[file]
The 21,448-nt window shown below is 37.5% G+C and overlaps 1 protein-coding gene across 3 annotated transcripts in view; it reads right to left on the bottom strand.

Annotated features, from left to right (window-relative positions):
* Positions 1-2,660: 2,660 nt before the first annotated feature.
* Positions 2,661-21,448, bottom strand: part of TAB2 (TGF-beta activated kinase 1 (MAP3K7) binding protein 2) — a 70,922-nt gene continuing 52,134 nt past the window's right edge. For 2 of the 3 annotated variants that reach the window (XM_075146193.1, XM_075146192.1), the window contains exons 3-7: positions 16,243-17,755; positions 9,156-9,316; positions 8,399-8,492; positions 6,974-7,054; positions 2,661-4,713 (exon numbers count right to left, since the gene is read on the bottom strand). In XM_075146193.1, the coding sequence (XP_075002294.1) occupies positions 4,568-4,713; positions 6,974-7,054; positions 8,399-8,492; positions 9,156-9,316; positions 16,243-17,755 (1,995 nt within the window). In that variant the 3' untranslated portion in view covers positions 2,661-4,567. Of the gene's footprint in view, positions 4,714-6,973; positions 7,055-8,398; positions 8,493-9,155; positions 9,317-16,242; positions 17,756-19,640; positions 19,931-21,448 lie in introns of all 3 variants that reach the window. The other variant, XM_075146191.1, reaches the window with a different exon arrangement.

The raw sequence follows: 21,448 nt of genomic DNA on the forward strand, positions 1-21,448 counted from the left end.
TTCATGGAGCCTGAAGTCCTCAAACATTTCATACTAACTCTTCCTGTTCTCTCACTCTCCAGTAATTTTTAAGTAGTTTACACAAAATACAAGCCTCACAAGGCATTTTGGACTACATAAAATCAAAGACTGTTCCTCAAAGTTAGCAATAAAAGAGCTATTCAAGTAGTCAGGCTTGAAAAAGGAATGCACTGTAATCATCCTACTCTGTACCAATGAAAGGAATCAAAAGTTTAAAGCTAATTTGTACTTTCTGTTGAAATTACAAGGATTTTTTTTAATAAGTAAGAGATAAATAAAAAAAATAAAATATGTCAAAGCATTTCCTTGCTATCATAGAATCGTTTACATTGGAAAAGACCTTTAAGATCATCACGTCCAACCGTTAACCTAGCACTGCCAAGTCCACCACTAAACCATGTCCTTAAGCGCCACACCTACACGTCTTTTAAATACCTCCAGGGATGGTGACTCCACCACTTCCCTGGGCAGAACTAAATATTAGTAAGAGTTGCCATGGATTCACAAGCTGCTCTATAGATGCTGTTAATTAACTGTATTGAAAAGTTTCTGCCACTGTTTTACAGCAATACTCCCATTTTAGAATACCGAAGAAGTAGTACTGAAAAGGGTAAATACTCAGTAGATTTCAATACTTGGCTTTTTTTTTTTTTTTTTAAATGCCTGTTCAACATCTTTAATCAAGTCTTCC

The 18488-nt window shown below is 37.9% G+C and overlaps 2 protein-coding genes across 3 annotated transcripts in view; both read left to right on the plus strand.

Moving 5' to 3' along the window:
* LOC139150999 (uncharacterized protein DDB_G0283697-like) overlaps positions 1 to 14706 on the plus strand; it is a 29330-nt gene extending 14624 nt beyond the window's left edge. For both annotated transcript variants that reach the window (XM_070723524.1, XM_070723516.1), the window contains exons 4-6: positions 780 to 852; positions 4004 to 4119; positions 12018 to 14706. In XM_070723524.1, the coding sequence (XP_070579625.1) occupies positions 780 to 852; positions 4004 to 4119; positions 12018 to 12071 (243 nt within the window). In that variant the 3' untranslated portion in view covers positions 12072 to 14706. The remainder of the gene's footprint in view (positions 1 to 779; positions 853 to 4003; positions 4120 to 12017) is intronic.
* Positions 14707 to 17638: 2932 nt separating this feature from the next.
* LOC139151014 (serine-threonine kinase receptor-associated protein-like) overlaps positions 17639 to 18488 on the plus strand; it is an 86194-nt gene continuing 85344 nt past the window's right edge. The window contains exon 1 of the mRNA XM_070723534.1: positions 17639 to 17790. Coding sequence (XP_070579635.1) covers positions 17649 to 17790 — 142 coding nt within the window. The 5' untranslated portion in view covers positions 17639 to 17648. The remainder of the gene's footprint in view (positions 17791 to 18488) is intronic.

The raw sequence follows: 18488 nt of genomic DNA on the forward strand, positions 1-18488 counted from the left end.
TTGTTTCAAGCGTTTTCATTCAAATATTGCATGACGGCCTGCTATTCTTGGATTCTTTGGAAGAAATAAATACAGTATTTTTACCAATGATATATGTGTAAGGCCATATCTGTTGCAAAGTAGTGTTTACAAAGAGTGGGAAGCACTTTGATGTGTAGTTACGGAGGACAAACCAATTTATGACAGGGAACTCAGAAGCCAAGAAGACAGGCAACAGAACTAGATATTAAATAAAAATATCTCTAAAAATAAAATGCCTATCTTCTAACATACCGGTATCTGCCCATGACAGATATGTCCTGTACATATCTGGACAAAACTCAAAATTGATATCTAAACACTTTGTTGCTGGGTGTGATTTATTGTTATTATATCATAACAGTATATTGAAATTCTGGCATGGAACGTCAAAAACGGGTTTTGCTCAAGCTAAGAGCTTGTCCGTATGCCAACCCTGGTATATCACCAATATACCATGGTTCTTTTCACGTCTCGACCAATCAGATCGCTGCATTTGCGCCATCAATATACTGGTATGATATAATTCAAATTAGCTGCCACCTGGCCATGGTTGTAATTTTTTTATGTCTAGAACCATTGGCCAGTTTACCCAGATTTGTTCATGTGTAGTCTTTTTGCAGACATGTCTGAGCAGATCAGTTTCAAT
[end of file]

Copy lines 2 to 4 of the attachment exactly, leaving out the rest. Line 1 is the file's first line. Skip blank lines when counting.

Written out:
Annotated features, from left to right (window-relative positions):
* Positions 1-2,660: 2,660 nt before the first annotated feature.
* Positions 2,661-21,448, bottom strand: part of TAB2 (TGF-beta activated kinase 1 (MAP3K7) binding protein 2) — a 70,922-nt gene continuing 52,134 nt past the window's right edge. For 2 of the 3 annotated variants that reach the window (XM_075146193.1, XM_075146192.1), the window contains exons 3-7: positions 16,243-17,755; positions 9,156-9,316; positions 8,399-8,492; positions 6,974-7,054; positions 2,661-4,713 (exon numbers count right to left, since the gene is read on the bottom strand). In XM_075146193.1, the coding sequence (XP_075002294.1) occupies positions 4,568-4,713; positions 6,974-7,054; positions 8,399-8,492; positions 9,156-9,316; positions 16,243-17,755 (1,995 nt within the window). In that variant the 3' untranslated portion in view covers positions 2,661-4,567. Of the gene's footprint in view, positions 4,714-6,973; positions 7,055-8,398; positions 8,493-9,155; positions 9,317-16,242; positions 17,756-19,640; positions 19,931-21,448 lie in introns of all 3 variants that reach the window. The other variant, XM_075146191.1, reaches the window with a different exon arrangement.